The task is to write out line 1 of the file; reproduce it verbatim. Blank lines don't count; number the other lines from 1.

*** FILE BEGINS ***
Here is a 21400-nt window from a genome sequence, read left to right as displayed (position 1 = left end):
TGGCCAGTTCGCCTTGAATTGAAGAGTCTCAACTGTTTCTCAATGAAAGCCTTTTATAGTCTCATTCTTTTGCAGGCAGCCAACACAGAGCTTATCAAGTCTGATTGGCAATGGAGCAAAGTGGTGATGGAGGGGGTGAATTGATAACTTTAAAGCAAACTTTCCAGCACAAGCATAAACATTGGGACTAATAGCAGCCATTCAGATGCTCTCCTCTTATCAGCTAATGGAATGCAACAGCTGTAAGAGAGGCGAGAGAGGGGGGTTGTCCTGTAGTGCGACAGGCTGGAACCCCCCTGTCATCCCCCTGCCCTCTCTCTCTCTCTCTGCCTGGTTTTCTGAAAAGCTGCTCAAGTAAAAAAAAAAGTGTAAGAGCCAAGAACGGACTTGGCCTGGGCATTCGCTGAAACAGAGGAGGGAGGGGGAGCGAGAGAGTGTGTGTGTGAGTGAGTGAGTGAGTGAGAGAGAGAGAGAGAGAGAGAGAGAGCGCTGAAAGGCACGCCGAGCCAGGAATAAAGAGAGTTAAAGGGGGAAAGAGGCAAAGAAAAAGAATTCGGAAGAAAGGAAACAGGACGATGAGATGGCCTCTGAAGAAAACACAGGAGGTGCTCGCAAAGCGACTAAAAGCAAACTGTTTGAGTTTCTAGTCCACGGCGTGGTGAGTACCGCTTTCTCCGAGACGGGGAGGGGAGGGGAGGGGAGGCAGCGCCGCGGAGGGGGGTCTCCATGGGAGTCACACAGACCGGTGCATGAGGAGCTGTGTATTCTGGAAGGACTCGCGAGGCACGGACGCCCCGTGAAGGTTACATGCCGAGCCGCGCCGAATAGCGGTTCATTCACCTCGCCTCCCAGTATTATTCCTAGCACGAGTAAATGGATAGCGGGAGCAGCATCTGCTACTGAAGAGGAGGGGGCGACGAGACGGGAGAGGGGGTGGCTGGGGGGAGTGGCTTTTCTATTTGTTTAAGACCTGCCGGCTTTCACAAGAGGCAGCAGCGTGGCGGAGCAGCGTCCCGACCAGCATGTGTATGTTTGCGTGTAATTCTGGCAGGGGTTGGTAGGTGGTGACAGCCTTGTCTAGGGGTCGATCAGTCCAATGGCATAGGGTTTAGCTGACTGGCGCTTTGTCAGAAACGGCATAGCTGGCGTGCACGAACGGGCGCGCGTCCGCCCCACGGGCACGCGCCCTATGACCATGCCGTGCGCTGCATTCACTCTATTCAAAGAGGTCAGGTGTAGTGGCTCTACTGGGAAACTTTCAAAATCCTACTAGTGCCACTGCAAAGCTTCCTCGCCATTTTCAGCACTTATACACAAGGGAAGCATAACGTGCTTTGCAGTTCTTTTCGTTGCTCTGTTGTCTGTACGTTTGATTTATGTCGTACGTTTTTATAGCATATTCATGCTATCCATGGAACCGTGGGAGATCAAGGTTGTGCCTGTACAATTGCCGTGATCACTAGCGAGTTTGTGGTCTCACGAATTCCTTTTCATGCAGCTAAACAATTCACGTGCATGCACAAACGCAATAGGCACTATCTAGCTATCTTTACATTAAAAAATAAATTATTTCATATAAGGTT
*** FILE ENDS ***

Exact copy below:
Here is a 21400-nt window from a genome sequence, read left to right as displayed (position 1 = left end):